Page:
Lotus Elan


PostPost by: Evan Carpenter-Crawford » Mon Jul 18, 2005 2:14 pm

Marc Fuller wrote:

Your explanation has completely reversed my opinion of automobile design

and styling. I didn't realize that the best way to evoke an emotional

response was to reproduce the styling that originally stimulated it, but

maybe larger with more chrome and comfort. The emotions I have had for

sleek original '64 E-types now seem shallow compared to my new found

appreciation the late production V-12s with their chrome and stretched

roofs and flairs. Think how much better the Type 14 Elite might have been

if Kirwin-Taylor would have just stayed in accounting and kept his original

ideas to himself. And while I have loved the design of my Elan, I now can

see how much deeper my emotion could have been I have if Hickman would have

left the original Sprite-like styling model alone. I have new guilt for

having lamented the changes to original the designs of Loewy's Starliner

and Avanti. The real designers were the nameless plagrizing individuals

and committees who added chrome and fins, upright grills and chopped the

tops off. The Mustang II, what genius!

Designers like Pardo are to be applauded and respected and awarded for

their efforts. He took the original GT40, was able to make it 10-15% larger

and you can hardly tell except the windows roll down. Thankfully we have

large number of incubator companies developing many of these stylists

making replicas of emotional cars like the GT40, Boss Mustang, Daytona,

Cobra, Avanti, 356, 550. I am ashamed to have ignored their efforts in the

past. Not anymore! Forget the Loewy Foundation's Lucky Strike Award

rewarding a lifetime of original design. Let me propose that the auto

industry create a new annual award for derivative designers whose work best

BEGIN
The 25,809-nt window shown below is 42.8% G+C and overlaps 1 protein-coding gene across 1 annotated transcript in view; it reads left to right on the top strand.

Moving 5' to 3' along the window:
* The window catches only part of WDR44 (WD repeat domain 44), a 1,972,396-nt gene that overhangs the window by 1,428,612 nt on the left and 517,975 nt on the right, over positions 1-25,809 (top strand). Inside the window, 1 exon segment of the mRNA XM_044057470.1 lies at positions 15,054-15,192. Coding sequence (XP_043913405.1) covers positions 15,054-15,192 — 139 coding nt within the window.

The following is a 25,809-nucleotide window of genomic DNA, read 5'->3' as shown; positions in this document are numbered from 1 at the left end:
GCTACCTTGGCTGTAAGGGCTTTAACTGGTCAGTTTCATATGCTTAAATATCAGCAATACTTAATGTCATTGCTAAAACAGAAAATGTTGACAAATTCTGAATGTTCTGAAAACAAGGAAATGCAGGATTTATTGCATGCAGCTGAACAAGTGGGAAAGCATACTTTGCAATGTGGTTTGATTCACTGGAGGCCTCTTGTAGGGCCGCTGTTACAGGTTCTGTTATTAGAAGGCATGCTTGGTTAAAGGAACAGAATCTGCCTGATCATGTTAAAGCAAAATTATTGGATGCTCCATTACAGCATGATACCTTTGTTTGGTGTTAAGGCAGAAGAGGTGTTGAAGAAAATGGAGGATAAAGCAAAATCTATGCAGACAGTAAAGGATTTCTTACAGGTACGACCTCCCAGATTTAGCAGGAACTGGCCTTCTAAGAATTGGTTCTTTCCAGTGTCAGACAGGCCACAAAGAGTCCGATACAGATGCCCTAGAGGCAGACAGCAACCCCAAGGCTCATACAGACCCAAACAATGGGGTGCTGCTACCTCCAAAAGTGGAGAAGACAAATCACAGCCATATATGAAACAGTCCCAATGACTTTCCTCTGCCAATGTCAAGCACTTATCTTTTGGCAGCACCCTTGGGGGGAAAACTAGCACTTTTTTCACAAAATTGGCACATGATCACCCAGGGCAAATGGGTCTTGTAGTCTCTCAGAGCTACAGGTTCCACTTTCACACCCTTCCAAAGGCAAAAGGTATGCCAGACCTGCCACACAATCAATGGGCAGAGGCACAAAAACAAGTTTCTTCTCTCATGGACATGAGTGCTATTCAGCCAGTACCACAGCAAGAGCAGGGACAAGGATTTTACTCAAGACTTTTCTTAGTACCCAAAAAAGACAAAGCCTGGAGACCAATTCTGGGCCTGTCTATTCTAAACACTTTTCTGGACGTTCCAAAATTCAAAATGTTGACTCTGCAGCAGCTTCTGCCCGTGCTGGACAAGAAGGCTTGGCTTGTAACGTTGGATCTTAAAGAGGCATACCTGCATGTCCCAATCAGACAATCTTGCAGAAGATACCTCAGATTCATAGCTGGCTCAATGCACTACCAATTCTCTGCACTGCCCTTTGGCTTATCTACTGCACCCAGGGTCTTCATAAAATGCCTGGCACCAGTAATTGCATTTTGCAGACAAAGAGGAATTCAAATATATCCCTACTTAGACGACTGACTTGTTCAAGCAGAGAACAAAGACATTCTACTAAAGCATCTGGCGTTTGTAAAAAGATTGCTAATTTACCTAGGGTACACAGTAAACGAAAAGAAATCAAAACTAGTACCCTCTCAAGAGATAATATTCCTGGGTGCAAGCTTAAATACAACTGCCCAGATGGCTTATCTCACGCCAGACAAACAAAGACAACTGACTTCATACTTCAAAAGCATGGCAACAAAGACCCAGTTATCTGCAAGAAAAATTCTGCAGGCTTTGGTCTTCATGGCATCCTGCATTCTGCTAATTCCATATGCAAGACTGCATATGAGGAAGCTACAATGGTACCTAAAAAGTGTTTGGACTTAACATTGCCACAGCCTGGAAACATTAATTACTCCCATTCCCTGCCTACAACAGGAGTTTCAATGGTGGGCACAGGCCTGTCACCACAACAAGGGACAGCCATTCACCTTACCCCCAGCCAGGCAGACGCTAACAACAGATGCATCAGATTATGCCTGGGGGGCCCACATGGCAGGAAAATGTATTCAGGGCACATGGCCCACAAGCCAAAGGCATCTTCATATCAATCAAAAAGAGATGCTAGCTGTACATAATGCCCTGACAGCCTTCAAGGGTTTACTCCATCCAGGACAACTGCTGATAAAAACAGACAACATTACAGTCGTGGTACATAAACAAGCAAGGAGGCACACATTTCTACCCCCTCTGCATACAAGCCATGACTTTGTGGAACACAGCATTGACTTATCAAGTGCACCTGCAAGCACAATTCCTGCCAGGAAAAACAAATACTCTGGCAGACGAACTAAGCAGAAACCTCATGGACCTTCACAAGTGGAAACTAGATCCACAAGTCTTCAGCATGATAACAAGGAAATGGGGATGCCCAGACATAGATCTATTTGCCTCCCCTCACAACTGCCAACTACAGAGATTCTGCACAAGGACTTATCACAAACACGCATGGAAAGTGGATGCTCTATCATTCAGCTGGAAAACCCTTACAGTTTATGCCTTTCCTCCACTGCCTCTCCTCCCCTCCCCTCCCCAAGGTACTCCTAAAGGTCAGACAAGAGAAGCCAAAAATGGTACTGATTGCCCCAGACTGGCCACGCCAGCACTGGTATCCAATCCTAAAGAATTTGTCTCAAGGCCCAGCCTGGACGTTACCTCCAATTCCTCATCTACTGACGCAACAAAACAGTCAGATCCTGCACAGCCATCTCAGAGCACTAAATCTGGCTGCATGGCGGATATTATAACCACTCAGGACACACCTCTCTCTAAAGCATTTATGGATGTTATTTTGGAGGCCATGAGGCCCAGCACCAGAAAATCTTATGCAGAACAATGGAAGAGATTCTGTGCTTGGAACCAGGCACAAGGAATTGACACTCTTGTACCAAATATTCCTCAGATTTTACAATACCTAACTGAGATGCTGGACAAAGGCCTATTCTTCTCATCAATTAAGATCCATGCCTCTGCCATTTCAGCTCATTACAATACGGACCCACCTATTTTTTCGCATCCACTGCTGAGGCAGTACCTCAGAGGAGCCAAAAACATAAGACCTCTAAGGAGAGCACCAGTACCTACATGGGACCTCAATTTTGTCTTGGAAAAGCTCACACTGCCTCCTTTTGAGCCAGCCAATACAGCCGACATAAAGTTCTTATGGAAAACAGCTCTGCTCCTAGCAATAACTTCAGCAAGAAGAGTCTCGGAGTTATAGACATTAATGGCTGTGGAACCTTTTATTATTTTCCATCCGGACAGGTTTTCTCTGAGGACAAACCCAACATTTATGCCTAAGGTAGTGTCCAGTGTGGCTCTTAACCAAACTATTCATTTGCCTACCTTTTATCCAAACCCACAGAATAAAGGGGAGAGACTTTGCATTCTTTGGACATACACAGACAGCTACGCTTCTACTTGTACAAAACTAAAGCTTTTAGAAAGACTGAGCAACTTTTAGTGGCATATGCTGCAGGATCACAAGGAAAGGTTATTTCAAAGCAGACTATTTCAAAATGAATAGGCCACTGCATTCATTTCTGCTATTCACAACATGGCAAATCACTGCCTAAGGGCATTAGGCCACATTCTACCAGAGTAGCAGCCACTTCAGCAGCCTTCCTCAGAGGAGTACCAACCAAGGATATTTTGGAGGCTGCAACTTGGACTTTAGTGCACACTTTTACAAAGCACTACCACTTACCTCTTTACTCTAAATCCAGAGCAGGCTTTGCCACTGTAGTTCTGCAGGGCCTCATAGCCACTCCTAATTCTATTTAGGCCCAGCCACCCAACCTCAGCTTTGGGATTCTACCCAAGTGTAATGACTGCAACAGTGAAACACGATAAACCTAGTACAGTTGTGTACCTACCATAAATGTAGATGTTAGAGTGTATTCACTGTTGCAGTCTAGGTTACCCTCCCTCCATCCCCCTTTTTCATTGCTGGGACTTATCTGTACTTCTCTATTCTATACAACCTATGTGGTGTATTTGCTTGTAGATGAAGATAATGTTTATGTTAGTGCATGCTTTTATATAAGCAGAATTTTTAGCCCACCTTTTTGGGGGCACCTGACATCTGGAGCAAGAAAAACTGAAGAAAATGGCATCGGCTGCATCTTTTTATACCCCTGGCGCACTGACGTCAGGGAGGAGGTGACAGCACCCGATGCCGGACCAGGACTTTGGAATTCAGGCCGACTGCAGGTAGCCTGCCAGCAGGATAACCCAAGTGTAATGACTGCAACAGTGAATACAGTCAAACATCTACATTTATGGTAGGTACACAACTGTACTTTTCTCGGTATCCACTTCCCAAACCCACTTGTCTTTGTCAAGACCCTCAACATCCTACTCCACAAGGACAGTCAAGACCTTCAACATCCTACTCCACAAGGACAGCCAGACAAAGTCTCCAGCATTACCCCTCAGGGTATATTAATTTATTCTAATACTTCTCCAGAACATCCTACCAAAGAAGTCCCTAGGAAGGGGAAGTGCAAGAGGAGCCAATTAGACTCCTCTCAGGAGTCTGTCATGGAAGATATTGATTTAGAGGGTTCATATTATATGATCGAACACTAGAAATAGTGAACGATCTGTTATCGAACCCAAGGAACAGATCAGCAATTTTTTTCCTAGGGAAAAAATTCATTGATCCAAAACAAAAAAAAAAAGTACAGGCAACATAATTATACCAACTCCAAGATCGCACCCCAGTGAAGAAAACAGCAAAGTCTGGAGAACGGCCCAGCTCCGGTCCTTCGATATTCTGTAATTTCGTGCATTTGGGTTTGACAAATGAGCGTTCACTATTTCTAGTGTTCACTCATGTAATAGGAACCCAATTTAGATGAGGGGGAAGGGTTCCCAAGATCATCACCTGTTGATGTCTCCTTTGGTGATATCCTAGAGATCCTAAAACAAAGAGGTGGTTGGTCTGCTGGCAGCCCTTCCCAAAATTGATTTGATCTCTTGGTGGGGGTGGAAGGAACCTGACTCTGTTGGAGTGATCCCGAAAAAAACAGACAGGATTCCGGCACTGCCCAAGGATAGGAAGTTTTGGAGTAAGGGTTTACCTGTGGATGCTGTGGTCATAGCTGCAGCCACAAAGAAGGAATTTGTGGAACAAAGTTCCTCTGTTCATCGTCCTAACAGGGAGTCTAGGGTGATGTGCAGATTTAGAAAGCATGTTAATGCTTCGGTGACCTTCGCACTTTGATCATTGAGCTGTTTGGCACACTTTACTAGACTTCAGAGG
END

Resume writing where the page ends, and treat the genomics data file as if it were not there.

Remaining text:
evokes the style and emotion of an original work - I suggest we call it the

DEJA VU Award for Automobile Design. And, I pray that the nightmare of

original design will soon end.


Offense taken.

Good design is good design whether it happened 40 years ago or yesterday
afternoon. To casually site crap that replaced iconic designs as
justification for bashing a design community that is working hard to be true
to its roots, while moving forward at the same time is just arrogant. What
would you have them do? Design a new mustang that is all wedged-out? That
would satisfy those who will only accept a "new" idea, but it would not be
true to the mustang ethos. Or maybe the Ford GT should have looked like the
new Mitsubishi Eclipse, huge rear end and all. there's a "new" idea that
never should have made the cut either. Any hack can "bling" up a design, but
it takes real talent to faithfully reinterpret a timeless classic for
today's market. There are good examples of this, look at the Chrysler 300C,
its exterior harks strongly of the Ghia designs from the 50's and it's
interior uses material cues that are decidedly informed by the palettes of
the past. New, original design is ALWAYS the priority, but to ignore what
was great about the products of the past dooms us to repeat misguided
designs like the Mustang II, and V12 e-type. If you don't understand that
then you truly cannot see the forest for the trees.

Furthermore, turning your response into a snarky, offensive diatribe is
inappropriate. If you have an opinion, then state it and be about your
business. To turn it into a personal attack is rude and childish.

Now can we please get back to talking about Elans.

Evan Carpenter-Crawford
Evan Carpenter Crawford
1969 FHC 8624
Evan Carpenter-Crawford
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